Markets Fail to Appreciate Shutdown Risk: Goldberg

REPLAY VIDEO
Your next video will start in
Pause
  • Info

  • Comments

  • VIDEO TEXT

Oct. 3 (Bloomberg) -- In today’s “Global Outlook,” Andrew Goldberg, global market strategist at JPMorgan Asset Management and Stephen Macklow-Smith, senior portfolio manager at JPMorgan Asset Management, discuss market reaction to the U.S. government shutdown, the growing strength of the European economy and the state of emerging markets. They speak on Bloomberg Television’s “The Pulse.”

On capitol hill.

Do you anticipate that lasting?

The markets have seen this movie before.

I think the markets are anticipating the outcome which is, eventually the u.s. government will get something done.

I believe that the market is failing to properly price this one in.

There is a little bit more risk this time around.

That doesn't mean it won't get done eventually and i would be a buyer on the dips associated with that.

This is an ugly situation and it is a shameful situation.

America is watching the politicians behave in this manner.

We have our own issues here with politics as well.

Nevertheless, where is this price?

Equities -- you have seen multiple expansion in the last few quarters.

They have outstripped fundamentals a little bit.

That isn't that big a concern and i actually think there are some catalysts coming that will get earnings to grow again.

The market has failed to properly appreciate the risk, not just of the government shutdown but also the potential that the debt ceiling isn't raised in time.

The u.s. will not default on their debt but there will be more market volatility around that as it comes.

There will be some weakness.

Stephen, let's talk about europe.

We have seen this in italy over the last 24 hours.

The senses that european equities are cheap.

Is that correct?

In our view, yes.

European equity earnings haven't moved much for the last five years.

That is against the back run-up weak domestic growth.

It is also the back run-up some volatility elsewhere.

Corporate europe is extremely highly exposed to growth in the rest of the world.

More than 30% of revenues come from outside.

Some global brands make stuff that the world choose up to buy.

-- queues up to buy.

Over the last few days, that exposure has become -- it is not just the last few days.

If you look back to moments in the last three years when european equities have fallen, a lot of it is being ascribed to issues with european politics and the integrity of the eurozone.

It is almost always coinciding with a slowdown elsewhere.

Last year, you had a slowdown in emerging markets.

European equities sold off.

They focused on the currency story.

They said because of emerging- market weakening, there is also a read across from one to the other.

The currency was kind of the stress point.

Is that something i was he replicated elsewhere?

I would be surprised if it wasn't given the global exposure.

Companies are always affected by currency volatility.

I don't think it affects the longer-term story.

You come back to the question of valuation.

On the cyclically adjusted basis, europe is one of the cheapest areas in the world.

Emerging markets have been what the story is with the fed.

What the story is, i don't know because we don't even know what data they are able to look at to make judgments on.

What is your assessment of what the fed's ultimate path is going to be?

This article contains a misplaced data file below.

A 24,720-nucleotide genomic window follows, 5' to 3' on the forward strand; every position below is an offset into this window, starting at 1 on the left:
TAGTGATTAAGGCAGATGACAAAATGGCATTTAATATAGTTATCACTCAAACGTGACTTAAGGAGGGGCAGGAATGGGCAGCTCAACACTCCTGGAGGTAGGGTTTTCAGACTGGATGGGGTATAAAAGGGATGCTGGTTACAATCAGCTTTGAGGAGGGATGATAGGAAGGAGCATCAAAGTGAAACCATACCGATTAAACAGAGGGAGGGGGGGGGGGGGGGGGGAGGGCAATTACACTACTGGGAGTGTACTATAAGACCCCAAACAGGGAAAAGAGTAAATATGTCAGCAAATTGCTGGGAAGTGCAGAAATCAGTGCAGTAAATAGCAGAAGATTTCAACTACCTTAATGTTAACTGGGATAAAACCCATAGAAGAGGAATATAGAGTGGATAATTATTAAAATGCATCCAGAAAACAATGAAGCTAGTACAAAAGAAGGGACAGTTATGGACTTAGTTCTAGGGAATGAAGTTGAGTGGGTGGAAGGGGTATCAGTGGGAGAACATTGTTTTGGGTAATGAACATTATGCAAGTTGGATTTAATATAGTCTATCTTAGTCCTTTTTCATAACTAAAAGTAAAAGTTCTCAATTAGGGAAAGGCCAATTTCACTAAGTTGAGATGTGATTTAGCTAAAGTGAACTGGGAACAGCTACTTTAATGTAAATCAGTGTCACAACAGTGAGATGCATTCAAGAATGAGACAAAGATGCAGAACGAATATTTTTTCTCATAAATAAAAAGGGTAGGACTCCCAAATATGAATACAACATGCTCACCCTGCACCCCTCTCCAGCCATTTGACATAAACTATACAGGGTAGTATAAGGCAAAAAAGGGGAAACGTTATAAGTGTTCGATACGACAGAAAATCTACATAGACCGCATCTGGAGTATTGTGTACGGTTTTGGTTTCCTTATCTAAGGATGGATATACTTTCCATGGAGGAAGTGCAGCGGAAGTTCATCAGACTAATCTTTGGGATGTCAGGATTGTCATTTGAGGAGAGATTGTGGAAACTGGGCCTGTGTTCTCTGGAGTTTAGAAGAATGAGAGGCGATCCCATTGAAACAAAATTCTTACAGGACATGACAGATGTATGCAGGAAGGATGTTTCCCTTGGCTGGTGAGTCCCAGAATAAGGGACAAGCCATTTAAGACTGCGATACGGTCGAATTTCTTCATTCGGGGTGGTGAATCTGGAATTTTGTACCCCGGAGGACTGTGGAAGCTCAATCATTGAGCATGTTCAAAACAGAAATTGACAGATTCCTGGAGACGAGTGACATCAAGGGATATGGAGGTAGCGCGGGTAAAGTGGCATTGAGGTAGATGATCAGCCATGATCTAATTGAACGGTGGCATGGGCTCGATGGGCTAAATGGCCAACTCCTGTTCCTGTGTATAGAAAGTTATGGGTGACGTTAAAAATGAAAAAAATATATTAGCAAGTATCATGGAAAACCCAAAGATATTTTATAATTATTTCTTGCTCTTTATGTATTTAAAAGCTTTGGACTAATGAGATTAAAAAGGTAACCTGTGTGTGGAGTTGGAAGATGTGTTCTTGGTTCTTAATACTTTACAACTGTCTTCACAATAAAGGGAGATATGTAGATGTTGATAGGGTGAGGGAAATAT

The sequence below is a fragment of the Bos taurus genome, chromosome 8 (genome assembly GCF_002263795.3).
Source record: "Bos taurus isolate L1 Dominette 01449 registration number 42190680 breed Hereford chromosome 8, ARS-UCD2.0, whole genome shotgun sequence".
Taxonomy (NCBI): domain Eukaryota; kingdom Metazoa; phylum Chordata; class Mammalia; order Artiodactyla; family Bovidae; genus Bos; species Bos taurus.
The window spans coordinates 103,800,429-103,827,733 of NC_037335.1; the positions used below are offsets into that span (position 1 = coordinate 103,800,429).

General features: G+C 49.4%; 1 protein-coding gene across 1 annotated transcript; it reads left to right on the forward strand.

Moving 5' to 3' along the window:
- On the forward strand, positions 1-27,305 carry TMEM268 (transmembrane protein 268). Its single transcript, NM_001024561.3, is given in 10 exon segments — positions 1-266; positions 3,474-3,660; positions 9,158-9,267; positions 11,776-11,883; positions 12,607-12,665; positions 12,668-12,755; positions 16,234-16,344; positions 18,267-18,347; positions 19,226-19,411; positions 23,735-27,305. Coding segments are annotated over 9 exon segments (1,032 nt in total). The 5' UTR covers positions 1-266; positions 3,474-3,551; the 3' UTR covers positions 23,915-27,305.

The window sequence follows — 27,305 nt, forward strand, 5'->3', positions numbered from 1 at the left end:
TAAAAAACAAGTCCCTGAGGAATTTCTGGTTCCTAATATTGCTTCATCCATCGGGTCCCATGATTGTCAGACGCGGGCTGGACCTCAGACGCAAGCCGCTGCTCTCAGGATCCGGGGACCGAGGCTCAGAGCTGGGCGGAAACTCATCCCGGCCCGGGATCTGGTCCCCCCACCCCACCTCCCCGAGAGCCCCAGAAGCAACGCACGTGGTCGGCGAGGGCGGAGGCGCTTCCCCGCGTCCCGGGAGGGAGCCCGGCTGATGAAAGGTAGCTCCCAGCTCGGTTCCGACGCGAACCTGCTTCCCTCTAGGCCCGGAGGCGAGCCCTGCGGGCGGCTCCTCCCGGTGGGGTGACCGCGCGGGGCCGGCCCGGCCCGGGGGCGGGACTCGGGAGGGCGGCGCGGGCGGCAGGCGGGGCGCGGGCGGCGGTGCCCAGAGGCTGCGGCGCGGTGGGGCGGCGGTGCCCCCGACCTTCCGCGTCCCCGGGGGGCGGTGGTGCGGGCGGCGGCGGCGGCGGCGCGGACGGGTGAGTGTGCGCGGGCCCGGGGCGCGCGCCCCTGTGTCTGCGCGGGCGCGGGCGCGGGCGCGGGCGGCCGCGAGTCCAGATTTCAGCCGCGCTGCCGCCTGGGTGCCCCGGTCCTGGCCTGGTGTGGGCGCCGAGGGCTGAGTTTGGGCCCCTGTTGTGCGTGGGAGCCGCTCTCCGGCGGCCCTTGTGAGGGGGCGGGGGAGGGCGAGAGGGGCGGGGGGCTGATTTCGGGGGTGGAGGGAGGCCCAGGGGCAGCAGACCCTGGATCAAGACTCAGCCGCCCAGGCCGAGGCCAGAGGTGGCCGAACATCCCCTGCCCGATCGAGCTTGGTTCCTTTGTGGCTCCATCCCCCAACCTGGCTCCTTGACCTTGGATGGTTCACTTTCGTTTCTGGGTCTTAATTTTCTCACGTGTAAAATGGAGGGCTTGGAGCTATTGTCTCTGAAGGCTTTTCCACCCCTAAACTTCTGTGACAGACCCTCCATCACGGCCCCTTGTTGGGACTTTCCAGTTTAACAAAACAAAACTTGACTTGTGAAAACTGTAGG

I think the first thing it is important to recognize is that even a tapering does not mean momentary policy tightening.

The markets had taken it to mean implicit monetary policy tightening.

If you think about it, and we have hr coming out in our new quarterly addition, there is a picture that shows even if the fed tapers at various levels, the balance sheet is going to continue to grow.

They will continue to inject monetary stimulus into the system even if they aggressively taper.

I don't think they will do that.

The policy will be extremely accommodative.

That will continue to prop up risk assets.

It is just that when rates are so low for so long, some money is inevitably going to go to places it otherwise wouldn't have.

Emerging markets were a beneficiary of that.

As you start to plan for the future, some of that money goes back and that is where gm has taken a hit.

Stephen, the story surrounding europe is one of relative cheapness.

The telecom sector, we have been talking about m&a. everywhere from carlos slim to at&t. where is the epicenter of potential m&a action that potential investors should be looking at?

From our point of view, what we are trying to buy is companies with a strong franchise and attractive valuations.

The targets tend to be companies with a less strong franchise or a troubled balance sheet so they need someone to rescue them.

I think there are -- good quality stuff in europe.

In the periphery, a lot of the assets are cheap.

And he and the guys are saying that challenges remain but without challenges, there is no opportunity.

The opportunity is there.

You have about the volatility.

The markets have to look through that.

I think they will.

The sense in the market has not changed.

Three years ago, there was a global expectation that the centrifugal force of the market could rip the euro apart.

What they have learned in the last three years is that european nations are solidly behind this currency.

They will not allow that to happen.

I have to wrap it up there.

Vicki very much indeed.

-- thank you very much indeed.

Francine?

Over to you.

Coming up, intel has plans to expand into smart grids.

This text has been automatically generated. It may not be 100% accurate.

Advertisement

BTV Channel Finder

Channel_finder_loader

ZIP is required for U.S. locations

Bloomberg Television in   change